Frequent migraines are not different from chronic migraines

Botox is approved by the FDA for the prophylactic treatment of chronic migraine headaches. Chronic migraine was arbitrarily defined by headache researchers as headache occurring on more than 14 days each month. Epidemiological research by Dr. Richard Lipton and his colleagues at the Albert Einstein School of Medicine suggests that there is no biological difference between frequent migraines that occur on 10 or more days each month and chronic migraines.

They compared clinical features and the incidence of other chronic medical conditions in three groups of patients with migraine: low frequency (0-9 days/month), high frequency (10-14 d/mo) and chronic migraine (15-30 d/mo). The American Migraine Prevalence and Prevention Study is a US-population-based study with 16,573 people with migraine who responded to a 2005 survey. Of these, 10,609 had low frequency, 640 had high frequency and 655 had chronic migraines. Rates of pulmonary and respiratory conditions including asthma, bronchitis, chronic bronchitis, emphysema/COPD, allergies/hay fever, and sinusitis increased across headache frequency groups and were significantly different for chronic migraine vs. low frequency, but not for chronic migraine vs. high frequency. A similar finding was seen for cardiac conditions and strokes. Depression, nervousness or anxiety, bipolar disorder/mania, and chronic pain were also much more common and similar in those with frequent or chronic migraine compared to those with low frequency migraines (around 30% vs 15%-18%).

These findings suggest that patients with frequent migraines resemble those with chronic migraines much more than they do those with low frequency migraines. One practical implication of this research is that Botox is very likely to be as effective for patients with frequent migraines (those with 10-14 headache days a month) as it is for patients with chronic migraines. And indeed, I’ve observed an excellent response in patients with frequent migraines in my almost 20 years of giving Botox injections for headaches. The response for both patients with frequent migraines and chronic migraines is about 70%, which significantly exceeds the efficacy of any prophylactic drug with no potentially serious side effects seen with most drugs.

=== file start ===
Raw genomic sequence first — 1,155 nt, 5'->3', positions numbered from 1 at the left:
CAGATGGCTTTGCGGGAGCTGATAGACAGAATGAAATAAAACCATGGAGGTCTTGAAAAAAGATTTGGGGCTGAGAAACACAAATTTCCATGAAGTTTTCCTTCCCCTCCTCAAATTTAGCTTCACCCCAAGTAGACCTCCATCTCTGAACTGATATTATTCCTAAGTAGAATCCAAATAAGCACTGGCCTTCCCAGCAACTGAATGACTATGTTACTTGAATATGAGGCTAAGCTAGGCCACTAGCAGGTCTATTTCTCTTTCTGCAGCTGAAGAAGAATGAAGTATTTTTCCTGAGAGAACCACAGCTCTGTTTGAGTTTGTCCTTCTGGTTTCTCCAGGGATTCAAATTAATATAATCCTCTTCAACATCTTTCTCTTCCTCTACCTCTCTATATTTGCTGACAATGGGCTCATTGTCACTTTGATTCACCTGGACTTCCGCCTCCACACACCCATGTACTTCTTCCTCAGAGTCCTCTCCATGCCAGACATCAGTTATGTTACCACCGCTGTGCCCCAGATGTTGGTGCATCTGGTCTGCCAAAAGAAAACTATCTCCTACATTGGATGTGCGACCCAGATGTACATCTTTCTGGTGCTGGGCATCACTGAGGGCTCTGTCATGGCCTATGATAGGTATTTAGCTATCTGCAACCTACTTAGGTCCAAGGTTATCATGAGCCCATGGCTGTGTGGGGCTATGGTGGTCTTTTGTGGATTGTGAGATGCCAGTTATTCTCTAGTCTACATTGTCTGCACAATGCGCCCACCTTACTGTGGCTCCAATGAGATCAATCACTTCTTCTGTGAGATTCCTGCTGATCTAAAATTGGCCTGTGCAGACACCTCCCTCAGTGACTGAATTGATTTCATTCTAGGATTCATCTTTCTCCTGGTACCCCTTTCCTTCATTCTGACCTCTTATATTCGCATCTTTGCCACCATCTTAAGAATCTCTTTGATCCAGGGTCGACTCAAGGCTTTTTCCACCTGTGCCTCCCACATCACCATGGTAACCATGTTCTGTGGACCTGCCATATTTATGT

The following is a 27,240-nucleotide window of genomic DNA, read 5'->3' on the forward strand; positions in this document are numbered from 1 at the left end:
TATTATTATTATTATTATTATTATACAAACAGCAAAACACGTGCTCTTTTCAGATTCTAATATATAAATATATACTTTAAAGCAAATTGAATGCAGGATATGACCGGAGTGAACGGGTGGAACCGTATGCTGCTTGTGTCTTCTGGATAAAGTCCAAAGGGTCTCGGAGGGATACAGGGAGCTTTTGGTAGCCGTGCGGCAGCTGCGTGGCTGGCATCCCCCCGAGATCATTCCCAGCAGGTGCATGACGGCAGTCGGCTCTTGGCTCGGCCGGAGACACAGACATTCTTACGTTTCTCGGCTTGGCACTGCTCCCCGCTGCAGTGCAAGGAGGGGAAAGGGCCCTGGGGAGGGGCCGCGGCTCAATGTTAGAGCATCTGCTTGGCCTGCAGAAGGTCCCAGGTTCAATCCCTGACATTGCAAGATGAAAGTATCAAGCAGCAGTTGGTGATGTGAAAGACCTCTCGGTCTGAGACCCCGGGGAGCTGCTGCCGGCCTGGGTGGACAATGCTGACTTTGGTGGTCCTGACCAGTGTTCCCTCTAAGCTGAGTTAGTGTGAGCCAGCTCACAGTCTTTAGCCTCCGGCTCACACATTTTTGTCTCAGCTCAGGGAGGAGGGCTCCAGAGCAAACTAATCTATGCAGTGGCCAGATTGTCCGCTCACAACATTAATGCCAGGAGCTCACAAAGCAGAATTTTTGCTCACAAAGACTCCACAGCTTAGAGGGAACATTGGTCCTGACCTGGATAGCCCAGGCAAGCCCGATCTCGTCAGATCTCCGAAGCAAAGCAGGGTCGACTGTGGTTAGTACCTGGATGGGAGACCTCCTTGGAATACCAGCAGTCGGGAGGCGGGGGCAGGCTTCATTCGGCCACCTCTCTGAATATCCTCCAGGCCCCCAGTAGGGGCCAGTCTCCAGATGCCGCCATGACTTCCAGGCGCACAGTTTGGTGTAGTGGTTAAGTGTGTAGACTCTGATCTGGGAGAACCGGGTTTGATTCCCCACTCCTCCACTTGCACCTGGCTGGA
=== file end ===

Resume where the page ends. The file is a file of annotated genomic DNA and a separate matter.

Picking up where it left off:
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  1. Dr. Mauskop says: 01/17/20141:40 pm

    Hi Morgan,
    I cannot make any specific recommendations without seeing you first, but here are some general ideas to discuss with your doctor. We usually start with regular aerobic exercise, low carb diet, elimination of caffeine, biofeedback, magnesium, CoQ10 and other supplements. Most insurance companies will not pay for Botox unless you first tried and failed at least 2 preventive drugs, such as an antidepressant, a blood pressure or an epilepsy medicine. For menstrual migraines we often try continuous contraception (if you do not have auras) and for weather related headaches, Diamox sometimes helps. I hope this helps.

  2. Morgan Silva says: 01/17/201411:37 am

    Hi Dr. Mauskop:

    I really love reading this blog, and appreciate how current it is with information and research.

    In the past few years I have inherited migraines/chronic headaches from my mom & grandmother, and I have developed severe anxiety about them that causes “brain zaps”–making me even more worried I am having a stroke or something! I would say in one month i have a headache 20 out of 30 days. But I only have a legitimate throbbing migraine maybe one or two days. I mainly have a dull frontal headache most of the time and neck pain, and I have tried to keep my triggers down (some I can’t control like weather and menstruation–BUT it doesn’t always trigger one–FRUSTRATING!), but I feel like I keep spiraling out of control and let the headache be in charge of my life. I am having a really hard time. I don’t know if I am rebounding (I’m worried Im taking triptans when it’s not a true migraine, but my headaches doesn’t always respond to OTC meds), or if it’s the anxiety, or what. I am waiting to see if my insurance covers Botox, as I am hopeful it will help with my overall issues.

    If you have any ideas I would be much appreciative to hear from you. Or any literature or things I can research. Thanks!

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